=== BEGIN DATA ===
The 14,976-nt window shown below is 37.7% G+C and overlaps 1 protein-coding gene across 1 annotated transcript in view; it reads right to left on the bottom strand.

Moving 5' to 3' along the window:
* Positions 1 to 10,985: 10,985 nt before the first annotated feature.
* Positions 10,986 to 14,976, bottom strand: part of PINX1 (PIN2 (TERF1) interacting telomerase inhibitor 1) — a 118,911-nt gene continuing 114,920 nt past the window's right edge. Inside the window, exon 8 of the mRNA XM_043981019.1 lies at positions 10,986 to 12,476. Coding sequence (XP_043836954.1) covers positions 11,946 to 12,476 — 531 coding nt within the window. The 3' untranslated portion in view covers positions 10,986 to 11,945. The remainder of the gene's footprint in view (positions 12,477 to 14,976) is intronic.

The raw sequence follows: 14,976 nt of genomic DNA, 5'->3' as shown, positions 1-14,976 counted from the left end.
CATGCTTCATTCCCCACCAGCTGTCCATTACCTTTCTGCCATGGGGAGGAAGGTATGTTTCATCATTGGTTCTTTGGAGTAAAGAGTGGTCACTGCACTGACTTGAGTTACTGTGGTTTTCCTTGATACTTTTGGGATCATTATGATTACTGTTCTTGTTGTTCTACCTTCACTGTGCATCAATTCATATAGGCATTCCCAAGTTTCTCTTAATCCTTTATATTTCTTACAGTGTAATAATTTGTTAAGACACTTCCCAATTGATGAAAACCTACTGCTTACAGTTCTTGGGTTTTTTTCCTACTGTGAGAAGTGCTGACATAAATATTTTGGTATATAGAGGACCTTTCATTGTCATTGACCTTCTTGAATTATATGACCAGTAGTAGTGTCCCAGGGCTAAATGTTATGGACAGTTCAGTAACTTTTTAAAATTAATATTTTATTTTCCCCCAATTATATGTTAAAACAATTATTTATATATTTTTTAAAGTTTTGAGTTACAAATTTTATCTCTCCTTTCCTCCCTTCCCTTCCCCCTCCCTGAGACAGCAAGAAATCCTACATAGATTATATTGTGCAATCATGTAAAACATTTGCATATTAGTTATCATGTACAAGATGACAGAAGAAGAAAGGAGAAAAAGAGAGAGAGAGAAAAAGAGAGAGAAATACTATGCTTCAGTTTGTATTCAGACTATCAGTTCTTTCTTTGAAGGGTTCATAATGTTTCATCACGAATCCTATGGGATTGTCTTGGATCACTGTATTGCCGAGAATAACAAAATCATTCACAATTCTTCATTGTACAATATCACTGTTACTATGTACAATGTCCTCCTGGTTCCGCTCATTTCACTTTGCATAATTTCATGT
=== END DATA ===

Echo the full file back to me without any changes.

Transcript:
The 14,976-nt window shown below is 37.7% G+C and overlaps 1 protein-coding gene across 1 annotated transcript in view; it reads right to left on the bottom strand.

Moving 5' to 3' along the window:
* Positions 1 to 10,985: 10,985 nt before the first annotated feature.
* Positions 10,986 to 14,976, bottom strand: part of PINX1 (PIN2 (TERF1) interacting telomerase inhibitor 1) — a 118,911-nt gene continuing 114,920 nt past the window's right edge. Inside the window, exon 8 of the mRNA XM_043981019.1 lies at positions 10,986 to 12,476. Coding sequence (XP_043836954.1) covers positions 11,946 to 12,476 — 531 coding nt within the window. The 3' untranslated portion in view covers positions 10,986 to 11,945. The remainder of the gene's footprint in view (positions 12,477 to 14,976) is intronic.

The raw sequence follows: 14,976 nt of genomic DNA, 5'->3' as shown, positions 1-14,976 counted from the left end.
CATGCTTCATTCCCCACCAGCTGTCCATTACCTTTCTGCCATGGGGAGGAAGGTATGTTTCATCATTGGTTCTTTGGAGTAAAGAGTGGTCACTGCACTGACTTGAGTTACTGTGGTTTTCCTTGATACTTTTGGGATCATTATGATTACTGTTCTTGTTGTTCTACCTTCACTGTGCATCAATTCATATAGGCATTCCCAAGTTTCTCTTAATCCTTTATATTTCTTACAGTGTAATAATTTGTTAAGACACTTCCCAATTGATGAAAACCTACTGCTTACAGTTCTTGGGTTTTTTTCCTACTGTGAGAAGTGCTGACATAAATATTTTGGTATATAGAGGACCTTTCATTGTCATTGACCTTCTTGAATTATATGACCAGTAGTAGTGTCCCAGGGCTAAATGTTATGGACAGTTCAGTAACTTTTTAAAATTAATATTTTATTTTCCCCCAATTATATGTTAAAACAATTATTTATATATTTTTTAAAGTTTTGAGTTACAAATTTTATCTCTCCTTTCCTCCCTTCCCTTCCCCCTCCCTGAGACAGCAAGAAATCCTACATAGATTATATTGTGCAATCATGTAAAACATTTGCATATTAGTTATCATGTACAAGATGACAGAAGAAGAAAGGAGAAAAAGAGAGAGAGAGAAAAAGAGAGAGAAATACTATGCTTCAGTTTGTATTCAGACTATCAGTTCTTTCTTTGAAGGGTTCATAATGTTTCATCACGAATCCTATGGGATTGTCTTGGATCACTGTATTGCCGAGAATAACAAAATCATTCACAATTCTTCATTGTACAATATCACTGTTACTATGTACAATGTCCTCCTGGTTCCGCTCATTTCACTTTGCATAATTTCATGT